Lee copies stuff from other sources. He rarely reference the source. The 62 FMJ is not listed on most manuals as it is a weight that is kind of odd to be seen in the fields. Most 223's in that range are 60's an65's and 69's. Because LEE does no work on his own I have never bothered to pick up one of his books. Lots of guys love them and they work well for them. I prefer stuff from the bullet and powder companies. I think I use books from six different companies and the variance from book to book is very educational. On that note I will point out that manuals are GUIDES and are not carved in stone . Any time you step away from any published spec as in bullet, lot number of powder or primers and barrel manufacturer you have just turned the book you bought into a suggested not a mandatory tome. Just like buying a cake mix we all add or subtract somewhere on that recipe.
The pressures will not get out of hand seating to the canneleur Internal pressures will go up but realize that seating deeper also raised the volume of the chamber thereby increasing burning area and lowering the pressure. It's a teeter totter on pressure. If you seat way away from the lands, and 2.22 is not that far, you will increase internal case pressure. As you lengthen out the case pressure drops. As you get longer the distance to the lands will decrease causing a rise in pressure as the bullet is now starting to engrave and pressures rise. Think of an inverted bell curve for pressure with uber-short to the left and uber-long to the right. I just ran a load using a 68 grain Hornady match bullet as they did not list the 62. The pressure difference between 2.220 and 2.260 ON THAT bullet was 1,428 PSI. Both were well below the 55,000 you are dealing with. This is a COMPUTER MODEL that will get me close in most cases but not something that a guy will bet the house on. Range numbers and observation need to be applied to it.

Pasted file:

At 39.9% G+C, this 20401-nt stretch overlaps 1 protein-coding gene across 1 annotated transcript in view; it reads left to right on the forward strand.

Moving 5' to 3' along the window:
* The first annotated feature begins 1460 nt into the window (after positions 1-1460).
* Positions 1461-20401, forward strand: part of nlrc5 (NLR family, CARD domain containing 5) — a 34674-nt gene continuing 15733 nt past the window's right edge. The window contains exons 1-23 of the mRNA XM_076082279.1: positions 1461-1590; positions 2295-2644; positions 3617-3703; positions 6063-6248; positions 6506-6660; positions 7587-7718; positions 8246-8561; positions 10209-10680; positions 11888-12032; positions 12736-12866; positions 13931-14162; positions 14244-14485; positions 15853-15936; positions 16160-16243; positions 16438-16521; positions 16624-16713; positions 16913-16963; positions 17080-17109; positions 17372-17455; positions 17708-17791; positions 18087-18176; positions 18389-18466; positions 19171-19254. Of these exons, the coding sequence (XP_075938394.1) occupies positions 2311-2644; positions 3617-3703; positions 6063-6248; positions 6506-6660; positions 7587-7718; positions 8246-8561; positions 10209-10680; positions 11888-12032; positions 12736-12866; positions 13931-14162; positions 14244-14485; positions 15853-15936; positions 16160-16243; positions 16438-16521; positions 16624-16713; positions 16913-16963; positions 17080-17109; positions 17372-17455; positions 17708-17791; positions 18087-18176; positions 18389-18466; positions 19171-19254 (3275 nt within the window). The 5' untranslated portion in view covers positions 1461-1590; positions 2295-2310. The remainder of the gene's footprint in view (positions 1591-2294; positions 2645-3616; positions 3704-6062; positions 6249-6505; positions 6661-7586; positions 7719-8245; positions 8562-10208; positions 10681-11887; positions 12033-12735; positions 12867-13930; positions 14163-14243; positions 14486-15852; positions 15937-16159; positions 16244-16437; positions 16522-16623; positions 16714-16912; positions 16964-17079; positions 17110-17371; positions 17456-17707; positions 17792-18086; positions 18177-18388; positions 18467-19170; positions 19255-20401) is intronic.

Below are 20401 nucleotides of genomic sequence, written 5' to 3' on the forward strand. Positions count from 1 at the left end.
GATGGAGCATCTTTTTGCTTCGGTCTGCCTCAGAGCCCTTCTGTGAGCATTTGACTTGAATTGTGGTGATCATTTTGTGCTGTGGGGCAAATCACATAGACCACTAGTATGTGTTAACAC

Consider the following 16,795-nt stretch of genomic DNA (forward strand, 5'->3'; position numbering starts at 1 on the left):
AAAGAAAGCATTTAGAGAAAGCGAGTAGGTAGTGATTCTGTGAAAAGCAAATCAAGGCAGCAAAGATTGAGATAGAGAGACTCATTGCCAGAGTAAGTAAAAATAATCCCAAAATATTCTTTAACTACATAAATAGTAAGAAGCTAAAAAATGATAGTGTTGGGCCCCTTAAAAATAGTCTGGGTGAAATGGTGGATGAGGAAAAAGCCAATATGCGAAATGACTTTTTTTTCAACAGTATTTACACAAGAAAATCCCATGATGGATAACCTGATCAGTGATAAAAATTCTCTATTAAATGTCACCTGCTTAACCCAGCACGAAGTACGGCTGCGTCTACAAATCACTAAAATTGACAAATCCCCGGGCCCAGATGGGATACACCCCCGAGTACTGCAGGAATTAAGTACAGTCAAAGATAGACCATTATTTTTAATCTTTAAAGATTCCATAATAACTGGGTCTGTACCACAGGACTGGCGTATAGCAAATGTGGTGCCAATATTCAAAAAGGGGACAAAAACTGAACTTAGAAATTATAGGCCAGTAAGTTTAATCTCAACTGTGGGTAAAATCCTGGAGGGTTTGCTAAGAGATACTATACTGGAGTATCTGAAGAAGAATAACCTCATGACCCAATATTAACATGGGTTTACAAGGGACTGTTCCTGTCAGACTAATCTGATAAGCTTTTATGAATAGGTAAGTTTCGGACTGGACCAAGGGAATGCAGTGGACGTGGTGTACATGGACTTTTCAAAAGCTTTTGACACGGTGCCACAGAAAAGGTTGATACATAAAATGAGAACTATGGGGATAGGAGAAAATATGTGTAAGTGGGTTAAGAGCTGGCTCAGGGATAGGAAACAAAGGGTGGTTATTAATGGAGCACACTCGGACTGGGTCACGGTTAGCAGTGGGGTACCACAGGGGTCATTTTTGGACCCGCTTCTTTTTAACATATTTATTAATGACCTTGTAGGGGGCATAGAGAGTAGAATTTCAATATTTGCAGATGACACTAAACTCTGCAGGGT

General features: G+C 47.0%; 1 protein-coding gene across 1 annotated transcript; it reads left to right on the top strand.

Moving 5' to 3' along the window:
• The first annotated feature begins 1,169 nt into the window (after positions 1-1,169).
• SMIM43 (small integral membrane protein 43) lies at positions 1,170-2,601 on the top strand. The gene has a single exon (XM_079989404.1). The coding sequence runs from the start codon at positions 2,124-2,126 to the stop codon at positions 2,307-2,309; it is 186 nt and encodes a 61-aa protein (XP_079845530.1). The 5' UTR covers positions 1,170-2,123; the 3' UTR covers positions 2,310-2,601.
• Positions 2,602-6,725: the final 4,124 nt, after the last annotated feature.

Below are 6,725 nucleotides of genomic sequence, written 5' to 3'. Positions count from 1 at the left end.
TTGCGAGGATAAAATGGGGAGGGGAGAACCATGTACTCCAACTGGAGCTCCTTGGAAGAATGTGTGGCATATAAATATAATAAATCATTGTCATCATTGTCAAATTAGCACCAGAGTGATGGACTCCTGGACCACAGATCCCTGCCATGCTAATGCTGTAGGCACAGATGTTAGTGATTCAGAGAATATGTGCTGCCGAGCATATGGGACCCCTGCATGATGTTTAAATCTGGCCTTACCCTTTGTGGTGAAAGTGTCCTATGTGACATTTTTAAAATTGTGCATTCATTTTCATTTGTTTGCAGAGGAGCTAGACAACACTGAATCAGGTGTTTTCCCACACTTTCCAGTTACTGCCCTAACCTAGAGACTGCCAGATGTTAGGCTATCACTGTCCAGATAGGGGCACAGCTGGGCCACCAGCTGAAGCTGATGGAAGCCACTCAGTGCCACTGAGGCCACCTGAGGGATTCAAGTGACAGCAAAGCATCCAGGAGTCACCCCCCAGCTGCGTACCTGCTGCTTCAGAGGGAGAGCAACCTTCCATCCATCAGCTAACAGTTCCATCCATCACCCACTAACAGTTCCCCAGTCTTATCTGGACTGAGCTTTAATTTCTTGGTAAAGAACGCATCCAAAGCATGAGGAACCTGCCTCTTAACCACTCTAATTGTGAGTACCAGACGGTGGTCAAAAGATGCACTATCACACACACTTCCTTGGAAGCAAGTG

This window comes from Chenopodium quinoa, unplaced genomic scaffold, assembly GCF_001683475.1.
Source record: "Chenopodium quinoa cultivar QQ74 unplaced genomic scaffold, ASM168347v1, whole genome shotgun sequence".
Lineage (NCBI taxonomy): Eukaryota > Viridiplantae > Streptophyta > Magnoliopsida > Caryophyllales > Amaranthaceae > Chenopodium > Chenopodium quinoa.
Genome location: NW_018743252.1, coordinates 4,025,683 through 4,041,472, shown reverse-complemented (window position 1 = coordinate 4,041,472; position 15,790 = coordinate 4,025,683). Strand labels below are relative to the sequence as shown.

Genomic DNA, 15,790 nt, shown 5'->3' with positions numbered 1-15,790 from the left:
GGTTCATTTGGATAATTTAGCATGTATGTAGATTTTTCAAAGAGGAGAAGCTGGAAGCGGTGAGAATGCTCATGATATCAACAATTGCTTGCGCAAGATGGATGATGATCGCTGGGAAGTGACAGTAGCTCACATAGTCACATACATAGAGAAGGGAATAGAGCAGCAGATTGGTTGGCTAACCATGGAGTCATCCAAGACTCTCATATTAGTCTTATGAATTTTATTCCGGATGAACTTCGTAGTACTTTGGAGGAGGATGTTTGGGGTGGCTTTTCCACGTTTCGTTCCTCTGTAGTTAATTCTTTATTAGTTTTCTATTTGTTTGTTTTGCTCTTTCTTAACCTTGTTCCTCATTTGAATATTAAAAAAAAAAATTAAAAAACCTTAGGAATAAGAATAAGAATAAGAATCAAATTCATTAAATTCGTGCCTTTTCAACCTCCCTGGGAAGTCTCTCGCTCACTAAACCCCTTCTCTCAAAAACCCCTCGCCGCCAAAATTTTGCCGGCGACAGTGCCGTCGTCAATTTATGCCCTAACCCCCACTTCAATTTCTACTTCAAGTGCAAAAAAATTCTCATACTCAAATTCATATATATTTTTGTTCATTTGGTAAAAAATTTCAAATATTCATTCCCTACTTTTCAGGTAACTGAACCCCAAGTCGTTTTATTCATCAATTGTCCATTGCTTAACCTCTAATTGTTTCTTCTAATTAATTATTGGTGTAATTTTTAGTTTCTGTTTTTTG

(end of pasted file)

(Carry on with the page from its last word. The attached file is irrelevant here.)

The COL on handguns cause more issue as their capacity is so low that a 0.050 shortening can raise pressures as opposed to a rifle cartridge where you may see a slight increase but well within the safe operational MAX. You will find that MAX on any non-target application 223 will never exceed 2.260 as that is the internal size of the magazine we feed through. Seeing one that says 2.350, many do BTW, means you are dealing with single load long range stuff or altered mags in the AR. Many bolt guns can handle the extra length. We have 223 AR mags from ASC that are STAINLEES STEEL that will allow us to laod out to nominal 2.316 and these are a boon for getting close to the lands. Most AR's won't ever get you close on the lands on a factory barrel. I shoot custom barrels with custom reamers and my specs are designed around shooting a family of bullets that will actually let me go to or in to the lands. A bit more esoteric but still embodies the realm of sane pressures and gear management.
Good luck on your work. BTW I don't crimp any AR loads relying on resident neck tension to handle the job. Many disagree but my side of the argument has lots of support. My trophy rack is anecdotal proof of it too..LOL Loading for a bot gun vs an auto does have some nuances when it comes to tolerances. Chambers difference may enter in to it but as long as you run 0.003-0.004 tension you will be home free onthe 223 AR. In bolt guns I will go down to around 0.0005 to 0.002 depending on the cartridge and usage.
PS: One last safety tip on the AR. NEVER NECK SIZE ONLY!!